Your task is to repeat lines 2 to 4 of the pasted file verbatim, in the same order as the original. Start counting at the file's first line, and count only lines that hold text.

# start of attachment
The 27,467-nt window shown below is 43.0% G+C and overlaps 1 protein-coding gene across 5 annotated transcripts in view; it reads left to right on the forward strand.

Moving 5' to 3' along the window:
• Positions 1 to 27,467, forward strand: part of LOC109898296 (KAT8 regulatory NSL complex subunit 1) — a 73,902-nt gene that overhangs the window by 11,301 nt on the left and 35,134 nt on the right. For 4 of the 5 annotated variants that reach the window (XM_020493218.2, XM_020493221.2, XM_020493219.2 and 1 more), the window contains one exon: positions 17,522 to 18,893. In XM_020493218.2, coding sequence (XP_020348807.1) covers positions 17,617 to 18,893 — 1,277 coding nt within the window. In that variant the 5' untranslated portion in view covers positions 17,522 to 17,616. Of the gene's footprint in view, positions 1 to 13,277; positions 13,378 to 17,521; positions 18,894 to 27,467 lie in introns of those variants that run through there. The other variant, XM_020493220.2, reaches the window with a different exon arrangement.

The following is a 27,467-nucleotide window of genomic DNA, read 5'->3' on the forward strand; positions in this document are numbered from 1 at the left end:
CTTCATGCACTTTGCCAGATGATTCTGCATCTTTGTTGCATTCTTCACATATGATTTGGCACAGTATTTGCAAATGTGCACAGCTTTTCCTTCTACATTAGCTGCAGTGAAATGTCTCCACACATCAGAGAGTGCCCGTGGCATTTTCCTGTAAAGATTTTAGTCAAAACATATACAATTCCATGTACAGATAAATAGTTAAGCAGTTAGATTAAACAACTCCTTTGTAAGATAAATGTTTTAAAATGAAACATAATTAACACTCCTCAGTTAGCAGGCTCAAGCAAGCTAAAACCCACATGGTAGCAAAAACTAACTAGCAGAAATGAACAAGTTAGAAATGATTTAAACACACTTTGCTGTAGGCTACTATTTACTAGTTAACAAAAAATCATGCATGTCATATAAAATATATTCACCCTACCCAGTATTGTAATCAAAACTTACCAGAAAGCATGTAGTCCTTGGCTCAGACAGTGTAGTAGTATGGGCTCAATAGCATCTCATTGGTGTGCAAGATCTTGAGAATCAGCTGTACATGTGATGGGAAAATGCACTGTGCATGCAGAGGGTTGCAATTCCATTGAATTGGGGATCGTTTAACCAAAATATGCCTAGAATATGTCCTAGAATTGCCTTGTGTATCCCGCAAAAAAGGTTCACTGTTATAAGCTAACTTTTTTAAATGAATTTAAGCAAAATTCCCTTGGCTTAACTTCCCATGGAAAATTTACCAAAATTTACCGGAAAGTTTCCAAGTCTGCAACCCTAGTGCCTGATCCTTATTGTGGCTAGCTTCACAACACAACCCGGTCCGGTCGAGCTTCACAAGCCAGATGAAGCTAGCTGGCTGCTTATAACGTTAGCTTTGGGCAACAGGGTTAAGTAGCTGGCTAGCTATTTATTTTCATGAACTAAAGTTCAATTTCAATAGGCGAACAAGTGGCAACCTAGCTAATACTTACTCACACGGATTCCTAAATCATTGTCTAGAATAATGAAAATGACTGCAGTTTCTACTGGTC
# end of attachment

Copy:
Moving 5' to 3' along the window:
• Positions 1 to 27,467, forward strand: part of LOC109898296 (KAT8 regulatory NSL complex subunit 1) — a 73,902-nt gene that overhangs the window by 11,301 nt on the left and 35,134 nt on the right. For 4 of the 5 annotated variants that reach the window (XM_020493218.2, XM_020493221.2, XM_020493219.2 and 1 more), the window contains one exon: positions 17,522 to 18,893. In XM_020493218.2, coding sequence (XP_020348807.1) covers positions 17,617 to 18,893 — 1,277 coding nt within the window. In that variant the 5' untranslated portion in view covers positions 17,522 to 17,616. Of the gene's footprint in view, positions 1 to 13,277; positions 13,378 to 17,521; positions 18,894 to 27,467 lie in introns of those variants that run through there. The other variant, XM_020493220.2, reaches the window with a different exon arrangement.

The following is a 27,467-nucleotide window of genomic DNA, read 5'->3' on the forward strand; positions in this document are numbered from 1 at the left end: